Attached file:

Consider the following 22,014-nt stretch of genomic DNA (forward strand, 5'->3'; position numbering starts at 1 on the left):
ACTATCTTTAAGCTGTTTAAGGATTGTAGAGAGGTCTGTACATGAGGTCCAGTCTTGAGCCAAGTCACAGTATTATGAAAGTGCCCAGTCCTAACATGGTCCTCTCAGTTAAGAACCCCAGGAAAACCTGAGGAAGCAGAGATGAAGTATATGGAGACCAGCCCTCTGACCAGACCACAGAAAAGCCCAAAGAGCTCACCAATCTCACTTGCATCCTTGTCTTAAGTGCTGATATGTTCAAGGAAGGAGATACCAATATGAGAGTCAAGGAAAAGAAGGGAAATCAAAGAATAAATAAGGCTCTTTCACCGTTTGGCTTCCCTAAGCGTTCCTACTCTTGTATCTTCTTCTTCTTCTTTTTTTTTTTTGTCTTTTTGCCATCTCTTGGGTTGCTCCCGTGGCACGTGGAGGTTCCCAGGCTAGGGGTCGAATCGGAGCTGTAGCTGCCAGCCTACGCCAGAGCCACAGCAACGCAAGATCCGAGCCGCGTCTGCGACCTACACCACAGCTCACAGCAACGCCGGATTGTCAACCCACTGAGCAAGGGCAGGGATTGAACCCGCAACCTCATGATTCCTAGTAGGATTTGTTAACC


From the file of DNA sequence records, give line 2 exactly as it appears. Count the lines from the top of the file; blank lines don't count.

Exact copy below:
ACTATCTTTAAGCTGTTTAAGGATTGTAGAGAGGTCTGTACATGAGGTCCAGTCTTGAGCCAAGTCACAGTATTATGAAAGTGCCCAGTCCTAACATGGTCCTCTCAGTTAAGAACCCCAGGAAAACCTGAGGAAGCAGAGATGAAGTATATGGAGACCAGCCCTCTGACCAGACCACAGAAAAGCCCAAAGAGCTCACCAATCTCACTTGCATCCTTGTCTTAAGTGCTGATATGTTCAAGGAAGGAGATACCAATATGAGAGTCAAGGAAAAGAAGGGAAATCAAAGAATAAATAAGGCTCTTTCACCGTTTGGCTTCCCTAAGCGTTCCTACTCTTGTATCTTCTTCTTCTTCTTTTTTTTTTTTGTCTTTTTGCCATCTCTTGGGTTGCTCCCGTGGCACGTGGAGGTTCCCAGGCTAGGGGTCGAATCGGAGCTGTAGCTGCCAGCCTACGCCAGAGCCACAGCAACGCAAGATCCGAGCCGCGTCTGCGACCTACACCACAGCTCACAGCAACGCCGGATTGTCAACCCACTGAGCAAGGGCAGGGATTGAACCCGCAACCTCATGATTCCTAGTAGGATTTGTTAACC